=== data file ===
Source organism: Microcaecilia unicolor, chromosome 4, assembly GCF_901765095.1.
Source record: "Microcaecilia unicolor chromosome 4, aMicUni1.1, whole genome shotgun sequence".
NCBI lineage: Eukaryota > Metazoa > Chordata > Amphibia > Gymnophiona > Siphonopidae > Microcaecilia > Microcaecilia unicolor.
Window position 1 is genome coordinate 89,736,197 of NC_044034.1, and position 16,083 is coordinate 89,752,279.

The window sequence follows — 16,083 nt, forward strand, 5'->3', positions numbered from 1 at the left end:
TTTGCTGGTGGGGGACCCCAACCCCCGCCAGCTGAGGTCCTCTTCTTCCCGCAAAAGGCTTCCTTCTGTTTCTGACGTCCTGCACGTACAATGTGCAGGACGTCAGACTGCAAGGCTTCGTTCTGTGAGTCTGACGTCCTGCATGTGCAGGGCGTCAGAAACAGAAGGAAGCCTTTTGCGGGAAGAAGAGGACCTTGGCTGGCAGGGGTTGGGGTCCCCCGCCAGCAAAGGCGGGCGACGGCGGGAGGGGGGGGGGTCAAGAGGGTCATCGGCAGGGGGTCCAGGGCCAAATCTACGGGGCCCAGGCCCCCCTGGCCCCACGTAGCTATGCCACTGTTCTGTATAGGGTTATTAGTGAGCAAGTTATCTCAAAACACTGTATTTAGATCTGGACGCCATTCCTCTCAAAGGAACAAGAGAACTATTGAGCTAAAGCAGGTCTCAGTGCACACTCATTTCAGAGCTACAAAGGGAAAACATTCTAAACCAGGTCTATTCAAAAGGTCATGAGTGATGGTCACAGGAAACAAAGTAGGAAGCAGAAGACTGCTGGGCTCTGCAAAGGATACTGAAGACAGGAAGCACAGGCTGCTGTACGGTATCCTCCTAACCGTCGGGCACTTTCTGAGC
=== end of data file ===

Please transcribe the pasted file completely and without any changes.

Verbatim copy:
Source organism: Microcaecilia unicolor, chromosome 4, assembly GCF_901765095.1.
Source record: "Microcaecilia unicolor chromosome 4, aMicUni1.1, whole genome shotgun sequence".
NCBI lineage: Eukaryota > Metazoa > Chordata > Amphibia > Gymnophiona > Siphonopidae > Microcaecilia > Microcaecilia unicolor.
Window position 1 is genome coordinate 89,736,197 of NC_044034.1, and position 16,083 is coordinate 89,752,279.

The window sequence follows — 16,083 nt, forward strand, 5'->3', positions numbered from 1 at the left end:
TTTGCTGGTGGGGGACCCCAACCCCCGCCAGCTGAGGTCCTCTTCTTCCCGCAAAAGGCTTCCTTCTGTTTCTGACGTCCTGCACGTACAATGTGCAGGACGTCAGACTGCAAGGCTTCGTTCTGTGAGTCTGACGTCCTGCATGTGCAGGGCGTCAGAAACAGAAGGAAGCCTTTTGCGGGAAGAAGAGGACCTTGGCTGGCAGGGGTTGGGGTCCCCCGCCAGCAAAGGCGGGCGACGGCGGGAGGGGGGGGGGTCAAGAGGGTCATCGGCAGGGGGTCCAGGGCCAAATCTACGGGGCCCAGGCCCCCCTGGCCCCACGTAGCTATGCCACTGTTCTGTATAGGGTTATTAGTGAGCAAGTTATCTCAAAACACTGTATTTAGATCTGGACGCCATTCCTCTCAAAGGAACAAGAGAACTATTGAGCTAAAGCAGGTCTCAGTGCACACTCATTTCAGAGCTACAAAGGGAAAACATTCTAAACCAGGTCTATTCAAAAGGTCATGAGTGATGGTCACAGGAAACAAAGTAGGAAGCAGAAGACTGCTGGGCTCTGCAAAGGATACTGAAGACAGGAAGCACAGGCTGCTGTACGGTATCCTCCTAACCGTCGGGCACTTTCTGAGC